WYCA secures funding boost to support more people walking and cycling

Residents and businesses across West Yorkshire are set to benefit from increased access to active travel provision after the West Yorkshire Combined Authority (WYCA) secured £1.35 million from the DfT’s new Capability Fund, following a submission to the Government in April.

Communities across the region will receive a boost in support, with 56 community organisations receiving funding to deliver a broad range of cycling and walking activities. These projects aim to help those worst affected by COVID-19 to become more active and help socially isolated people feel confident to be part of their community as restrictions are lifted.

Businesses and schools are also set to benefit. More grants will be available to employers to become more walk and cycle friendly, through the Combined Authority’s ‘Bike Friendly Business’ offer. Organisations who participate in the scheme typically see a 20% increase in staff cycling to work.

Support to help school children walk, cycle and scoot to school will be widened to pre-school age children for the first time through the Combined Authority’s CityConnect programme, dedicated to enabling more people to travel by bike or on foot. CityConnect’s free cycle training offer will also be expanded and extended to become more inclusive. The training will offer support to people with disabilities to travel more actively as well as family cycling sessions, which are due to start in parks across West Yorkshire this summer.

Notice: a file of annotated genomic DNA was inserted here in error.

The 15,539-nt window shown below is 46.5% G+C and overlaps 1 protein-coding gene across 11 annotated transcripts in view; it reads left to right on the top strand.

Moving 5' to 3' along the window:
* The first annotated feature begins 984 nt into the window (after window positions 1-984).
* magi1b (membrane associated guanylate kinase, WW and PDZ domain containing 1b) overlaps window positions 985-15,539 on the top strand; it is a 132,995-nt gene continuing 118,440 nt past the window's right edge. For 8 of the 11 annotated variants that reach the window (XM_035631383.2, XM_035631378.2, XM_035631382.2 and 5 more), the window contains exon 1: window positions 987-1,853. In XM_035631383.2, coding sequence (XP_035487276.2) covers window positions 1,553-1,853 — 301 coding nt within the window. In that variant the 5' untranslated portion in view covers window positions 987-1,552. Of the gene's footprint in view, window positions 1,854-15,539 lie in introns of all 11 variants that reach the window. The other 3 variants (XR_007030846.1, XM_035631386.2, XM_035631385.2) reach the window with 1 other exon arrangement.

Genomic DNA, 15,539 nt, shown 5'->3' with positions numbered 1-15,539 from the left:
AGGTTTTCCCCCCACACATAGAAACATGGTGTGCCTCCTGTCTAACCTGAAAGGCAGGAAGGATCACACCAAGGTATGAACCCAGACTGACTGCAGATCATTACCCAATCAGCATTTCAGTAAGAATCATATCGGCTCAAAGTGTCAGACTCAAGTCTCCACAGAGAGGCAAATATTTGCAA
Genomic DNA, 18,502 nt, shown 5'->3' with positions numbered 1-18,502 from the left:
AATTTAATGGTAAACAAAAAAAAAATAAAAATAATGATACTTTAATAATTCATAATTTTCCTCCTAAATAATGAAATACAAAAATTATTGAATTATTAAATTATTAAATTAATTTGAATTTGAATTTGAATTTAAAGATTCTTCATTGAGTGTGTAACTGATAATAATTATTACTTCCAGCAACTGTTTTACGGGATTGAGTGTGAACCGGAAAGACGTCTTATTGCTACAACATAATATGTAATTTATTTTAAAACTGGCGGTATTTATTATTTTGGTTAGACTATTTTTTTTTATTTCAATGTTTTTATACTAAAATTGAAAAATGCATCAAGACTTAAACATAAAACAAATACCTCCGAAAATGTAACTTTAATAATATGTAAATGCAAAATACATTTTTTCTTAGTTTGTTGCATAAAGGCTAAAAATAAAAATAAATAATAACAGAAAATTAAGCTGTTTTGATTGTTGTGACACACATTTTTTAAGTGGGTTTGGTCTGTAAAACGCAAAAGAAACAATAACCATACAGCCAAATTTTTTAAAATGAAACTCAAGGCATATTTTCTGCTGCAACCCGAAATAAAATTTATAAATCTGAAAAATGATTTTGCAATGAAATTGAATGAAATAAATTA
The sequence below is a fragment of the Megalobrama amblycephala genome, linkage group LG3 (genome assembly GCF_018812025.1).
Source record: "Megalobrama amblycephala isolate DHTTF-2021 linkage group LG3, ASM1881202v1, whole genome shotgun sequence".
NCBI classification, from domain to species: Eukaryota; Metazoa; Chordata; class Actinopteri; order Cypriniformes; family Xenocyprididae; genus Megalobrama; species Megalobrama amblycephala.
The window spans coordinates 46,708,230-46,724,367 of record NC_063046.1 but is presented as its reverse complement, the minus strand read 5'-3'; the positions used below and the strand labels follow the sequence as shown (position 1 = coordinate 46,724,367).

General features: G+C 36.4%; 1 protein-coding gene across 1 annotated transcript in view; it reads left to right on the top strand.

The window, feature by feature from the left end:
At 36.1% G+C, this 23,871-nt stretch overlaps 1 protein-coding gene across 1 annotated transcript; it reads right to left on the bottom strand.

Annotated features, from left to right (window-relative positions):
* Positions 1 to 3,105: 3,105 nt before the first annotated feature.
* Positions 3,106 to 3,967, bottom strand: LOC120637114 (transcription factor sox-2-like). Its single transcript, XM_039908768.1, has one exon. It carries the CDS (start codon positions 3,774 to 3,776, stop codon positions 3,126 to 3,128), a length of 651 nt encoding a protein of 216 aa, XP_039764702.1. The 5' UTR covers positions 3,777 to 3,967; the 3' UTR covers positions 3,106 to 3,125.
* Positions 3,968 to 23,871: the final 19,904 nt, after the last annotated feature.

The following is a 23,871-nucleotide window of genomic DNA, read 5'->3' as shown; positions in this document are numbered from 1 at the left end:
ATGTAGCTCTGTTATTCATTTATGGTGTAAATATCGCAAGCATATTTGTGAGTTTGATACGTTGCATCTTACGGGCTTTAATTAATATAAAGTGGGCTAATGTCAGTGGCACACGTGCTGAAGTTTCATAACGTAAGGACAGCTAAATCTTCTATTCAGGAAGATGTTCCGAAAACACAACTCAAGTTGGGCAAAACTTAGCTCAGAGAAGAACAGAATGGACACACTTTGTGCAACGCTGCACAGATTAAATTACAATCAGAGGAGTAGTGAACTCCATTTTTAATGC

Mayor of West Yorkshire Tracy Brabin said: “My pledge to you as Mayor is to tackle the climate emergency and protect our environment. The ability to travel safely and more often by bike, and on foot is part of the bigger transport plans we have to reduce carbon emissions in West Yorkshire and one of the easiest ways that people can make sustainable travel choices, every day.

“This funding will help provide more to support even more communities, businesses and schools, opening access to cycling and walking routes, helping residents overcome barriers and connecting communities with opportunities for work, training and leisure.”

The new funding will also enable the Combined Authority to continue developing Local Cycling and Walking Infrastructure Plans (LCWIPs) across the five West Yorkshire districts. These plans are being developed through engagement with communities across the region and will set out where future investment in cycling and walking measures should be made.


Rebecca Morley

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